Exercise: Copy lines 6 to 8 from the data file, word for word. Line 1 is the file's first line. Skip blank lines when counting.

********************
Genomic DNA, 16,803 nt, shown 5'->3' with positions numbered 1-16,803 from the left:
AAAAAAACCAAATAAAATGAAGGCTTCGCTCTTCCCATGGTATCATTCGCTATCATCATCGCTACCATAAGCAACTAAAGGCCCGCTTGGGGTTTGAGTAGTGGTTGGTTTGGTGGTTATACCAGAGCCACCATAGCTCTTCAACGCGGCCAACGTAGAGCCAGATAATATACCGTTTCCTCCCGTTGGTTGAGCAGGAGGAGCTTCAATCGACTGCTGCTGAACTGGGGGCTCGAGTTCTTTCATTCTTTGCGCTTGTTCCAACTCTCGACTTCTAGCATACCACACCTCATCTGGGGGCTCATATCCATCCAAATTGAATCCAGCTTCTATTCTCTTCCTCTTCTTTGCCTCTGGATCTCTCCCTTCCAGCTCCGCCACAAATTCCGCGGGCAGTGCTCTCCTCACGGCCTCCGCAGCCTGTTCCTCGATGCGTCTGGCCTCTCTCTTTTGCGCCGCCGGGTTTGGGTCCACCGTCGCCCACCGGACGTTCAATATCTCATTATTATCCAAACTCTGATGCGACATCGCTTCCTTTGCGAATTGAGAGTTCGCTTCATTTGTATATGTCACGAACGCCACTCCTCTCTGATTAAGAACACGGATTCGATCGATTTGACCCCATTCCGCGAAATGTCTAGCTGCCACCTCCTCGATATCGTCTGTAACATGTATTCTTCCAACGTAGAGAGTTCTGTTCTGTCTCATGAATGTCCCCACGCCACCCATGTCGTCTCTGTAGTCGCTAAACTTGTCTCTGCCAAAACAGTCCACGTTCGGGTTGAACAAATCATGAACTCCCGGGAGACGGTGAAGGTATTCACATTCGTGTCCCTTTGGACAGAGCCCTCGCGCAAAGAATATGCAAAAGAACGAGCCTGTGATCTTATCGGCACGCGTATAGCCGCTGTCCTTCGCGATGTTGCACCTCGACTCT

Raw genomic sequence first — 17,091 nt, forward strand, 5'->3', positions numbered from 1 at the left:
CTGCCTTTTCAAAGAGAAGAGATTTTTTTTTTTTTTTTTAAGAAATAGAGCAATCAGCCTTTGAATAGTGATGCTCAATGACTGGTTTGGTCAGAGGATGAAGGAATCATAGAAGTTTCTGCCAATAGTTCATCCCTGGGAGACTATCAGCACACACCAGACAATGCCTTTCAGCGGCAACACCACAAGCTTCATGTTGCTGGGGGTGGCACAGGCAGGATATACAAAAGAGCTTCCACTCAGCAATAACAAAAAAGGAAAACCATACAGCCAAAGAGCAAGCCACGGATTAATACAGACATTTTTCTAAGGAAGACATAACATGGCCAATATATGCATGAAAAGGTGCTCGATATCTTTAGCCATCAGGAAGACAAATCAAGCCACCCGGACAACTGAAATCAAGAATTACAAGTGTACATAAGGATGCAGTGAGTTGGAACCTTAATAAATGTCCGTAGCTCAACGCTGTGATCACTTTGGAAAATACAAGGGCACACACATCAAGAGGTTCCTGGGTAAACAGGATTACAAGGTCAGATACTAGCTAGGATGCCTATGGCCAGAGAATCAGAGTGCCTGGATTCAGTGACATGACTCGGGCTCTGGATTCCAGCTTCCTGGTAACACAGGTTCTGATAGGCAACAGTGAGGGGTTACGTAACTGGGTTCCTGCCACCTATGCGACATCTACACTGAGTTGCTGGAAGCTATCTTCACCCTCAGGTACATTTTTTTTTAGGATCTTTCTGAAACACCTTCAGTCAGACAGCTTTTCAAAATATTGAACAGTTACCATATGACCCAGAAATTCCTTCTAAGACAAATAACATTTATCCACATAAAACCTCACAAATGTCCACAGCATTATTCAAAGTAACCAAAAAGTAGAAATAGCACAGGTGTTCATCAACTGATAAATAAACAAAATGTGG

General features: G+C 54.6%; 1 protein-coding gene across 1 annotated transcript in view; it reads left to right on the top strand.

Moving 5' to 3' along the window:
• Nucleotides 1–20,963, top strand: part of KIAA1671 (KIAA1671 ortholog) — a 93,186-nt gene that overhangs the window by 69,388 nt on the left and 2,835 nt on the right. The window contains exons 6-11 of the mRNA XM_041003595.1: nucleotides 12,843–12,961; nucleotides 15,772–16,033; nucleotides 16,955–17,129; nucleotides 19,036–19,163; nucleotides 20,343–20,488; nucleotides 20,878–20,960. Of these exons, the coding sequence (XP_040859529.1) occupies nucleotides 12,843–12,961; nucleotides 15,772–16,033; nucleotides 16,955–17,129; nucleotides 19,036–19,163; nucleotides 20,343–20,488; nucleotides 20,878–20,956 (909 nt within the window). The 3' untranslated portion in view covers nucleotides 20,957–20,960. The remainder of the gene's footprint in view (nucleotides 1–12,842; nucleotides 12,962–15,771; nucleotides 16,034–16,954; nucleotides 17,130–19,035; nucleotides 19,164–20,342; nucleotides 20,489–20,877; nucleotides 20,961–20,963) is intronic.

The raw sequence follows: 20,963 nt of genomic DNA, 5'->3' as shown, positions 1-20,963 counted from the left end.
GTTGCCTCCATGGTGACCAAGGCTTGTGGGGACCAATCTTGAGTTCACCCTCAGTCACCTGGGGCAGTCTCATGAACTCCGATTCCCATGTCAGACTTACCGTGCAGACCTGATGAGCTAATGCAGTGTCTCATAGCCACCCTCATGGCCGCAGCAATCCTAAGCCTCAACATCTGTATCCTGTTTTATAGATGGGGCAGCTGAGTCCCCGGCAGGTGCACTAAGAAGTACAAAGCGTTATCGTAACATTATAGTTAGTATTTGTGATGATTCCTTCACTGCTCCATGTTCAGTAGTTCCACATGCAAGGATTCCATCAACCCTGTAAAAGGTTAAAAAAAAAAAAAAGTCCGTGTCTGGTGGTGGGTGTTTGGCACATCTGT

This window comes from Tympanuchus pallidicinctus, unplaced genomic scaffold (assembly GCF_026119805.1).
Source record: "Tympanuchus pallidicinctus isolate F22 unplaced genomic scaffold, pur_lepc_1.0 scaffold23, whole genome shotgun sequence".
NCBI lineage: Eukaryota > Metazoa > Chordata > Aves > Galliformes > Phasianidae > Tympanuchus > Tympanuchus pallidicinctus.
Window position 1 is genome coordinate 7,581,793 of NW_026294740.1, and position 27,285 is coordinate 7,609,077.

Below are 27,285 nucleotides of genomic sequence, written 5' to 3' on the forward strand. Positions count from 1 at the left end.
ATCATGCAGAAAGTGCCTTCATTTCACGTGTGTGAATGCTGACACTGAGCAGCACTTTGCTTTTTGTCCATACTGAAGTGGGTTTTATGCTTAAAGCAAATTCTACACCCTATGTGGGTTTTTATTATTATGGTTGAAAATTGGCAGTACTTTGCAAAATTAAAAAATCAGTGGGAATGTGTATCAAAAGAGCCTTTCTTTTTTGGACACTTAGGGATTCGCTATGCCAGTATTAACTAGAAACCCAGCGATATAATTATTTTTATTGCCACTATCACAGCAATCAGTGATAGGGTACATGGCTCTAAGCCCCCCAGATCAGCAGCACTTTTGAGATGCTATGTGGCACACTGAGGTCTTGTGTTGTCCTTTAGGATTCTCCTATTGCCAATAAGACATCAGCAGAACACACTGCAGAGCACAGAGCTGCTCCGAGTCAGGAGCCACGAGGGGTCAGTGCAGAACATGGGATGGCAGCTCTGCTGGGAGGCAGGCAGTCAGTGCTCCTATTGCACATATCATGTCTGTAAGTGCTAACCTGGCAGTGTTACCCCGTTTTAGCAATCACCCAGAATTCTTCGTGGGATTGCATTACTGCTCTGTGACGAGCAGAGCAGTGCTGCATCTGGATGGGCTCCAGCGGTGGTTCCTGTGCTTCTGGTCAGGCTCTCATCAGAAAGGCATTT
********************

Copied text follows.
Moving 5' to 3' along the window:
• Nucleotides 1–20,963, top strand: part of KIAA1671 (KIAA1671 ortholog) — a 93,186-nt gene that overhangs the window by 69,388 nt on the left and 2,835 nt on the right. The window contains exons 6-11 of the mRNA XM_041003595.1: nucleotides 12,843–12,961; nucleotides 15,772–16,033; nucleotides 16,955–17,129; nucleotides 19,036–19,163; nucleotides 20,343–20,488; nucleotides 20,878–20,960. Of these exons, the coding sequence (XP_040859529.1) occupies nucleotides 12,843–12,961; nucleotides 15,772–16,033; nucleotides 16,955–17,129; nucleotides 19,036–19,163; nucleotides 20,343–20,488; nucleotides 20,878–20,956 (909 nt within the window). The 3' untranslated portion in view covers nucleotides 20,957–20,960. The remainder of the gene's footprint in view (nucleotides 1–12,842; nucleotides 12,962–15,771; nucleotides 16,034–16,954; nucleotides 17,130–19,035; nucleotides 19,164–20,342; nucleotides 20,489–20,877; nucleotides 20,961–20,963) is intronic.

The raw sequence follows: 20,963 nt of genomic DNA, 5'->3' as shown, positions 1-20,963 counted from the left end.